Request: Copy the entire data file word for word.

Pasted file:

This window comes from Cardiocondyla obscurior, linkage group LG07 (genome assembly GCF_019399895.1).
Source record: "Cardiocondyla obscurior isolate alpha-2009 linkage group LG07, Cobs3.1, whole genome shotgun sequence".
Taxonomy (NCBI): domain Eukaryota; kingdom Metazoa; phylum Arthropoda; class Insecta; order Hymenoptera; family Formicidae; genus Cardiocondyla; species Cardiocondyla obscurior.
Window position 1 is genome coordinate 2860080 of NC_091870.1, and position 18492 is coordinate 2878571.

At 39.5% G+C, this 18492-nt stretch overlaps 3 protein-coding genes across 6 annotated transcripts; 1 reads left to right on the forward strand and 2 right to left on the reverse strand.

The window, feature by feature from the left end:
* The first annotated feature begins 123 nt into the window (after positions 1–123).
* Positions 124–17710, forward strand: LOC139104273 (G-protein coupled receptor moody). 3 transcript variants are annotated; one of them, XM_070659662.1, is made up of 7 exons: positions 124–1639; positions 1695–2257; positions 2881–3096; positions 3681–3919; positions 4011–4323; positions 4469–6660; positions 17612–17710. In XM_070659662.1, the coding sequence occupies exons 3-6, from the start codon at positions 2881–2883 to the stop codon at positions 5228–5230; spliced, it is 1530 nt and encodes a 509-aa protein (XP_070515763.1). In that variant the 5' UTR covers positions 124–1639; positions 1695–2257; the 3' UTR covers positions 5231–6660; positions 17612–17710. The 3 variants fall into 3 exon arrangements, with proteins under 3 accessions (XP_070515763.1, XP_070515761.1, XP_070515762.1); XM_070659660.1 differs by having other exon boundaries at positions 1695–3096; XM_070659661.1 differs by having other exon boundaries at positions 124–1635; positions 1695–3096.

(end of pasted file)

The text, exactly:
This window comes from Cardiocondyla obscurior, linkage group LG07 (genome assembly GCF_019399895.1).
Source record: "Cardiocondyla obscurior isolate alpha-2009 linkage group LG07, Cobs3.1, whole genome shotgun sequence".
Taxonomy (NCBI): domain Eukaryota; kingdom Metazoa; phylum Arthropoda; class Insecta; order Hymenoptera; family Formicidae; genus Cardiocondyla; species Cardiocondyla obscurior.
Window position 1 is genome coordinate 2860080 of NC_091870.1, and position 18492 is coordinate 2878571.

At 39.5% G+C, this 18492-nt stretch overlaps 3 protein-coding genes across 6 annotated transcripts; 1 reads left to right on the forward strand and 2 right to left on the reverse strand.

The window, feature by feature from the left end:
* The first annotated feature begins 123 nt into the window (after positions 1–123).
* Positions 124–17710, forward strand: LOC139104273 (G-protein coupled receptor moody). 3 transcript variants are annotated; one of them, XM_070659662.1, is made up of 7 exons: positions 124–1639; positions 1695–2257; positions 2881–3096; positions 3681–3919; positions 4011–4323; positions 4469–6660; positions 17612–17710. In XM_070659662.1, the coding sequence occupies exons 3-6, from the start codon at positions 2881–2883 to the stop codon at positions 5228–5230; spliced, it is 1530 nt and encodes a 509-aa protein (XP_070515763.1). In that variant the 5' UTR covers positions 124–1639; positions 1695–2257; the 3' UTR covers positions 5231–6660; positions 17612–17710. The 3 variants fall into 3 exon arrangements, with proteins under 3 accessions (XP_070515763.1, XP_070515761.1, XP_070515762.1); XM_070659660.1 differs by having other exon boundaries at positions 1695–3096; XM_070659661.1 differs by having other exon boundaries at positions 124–1635; positions 1695–3096.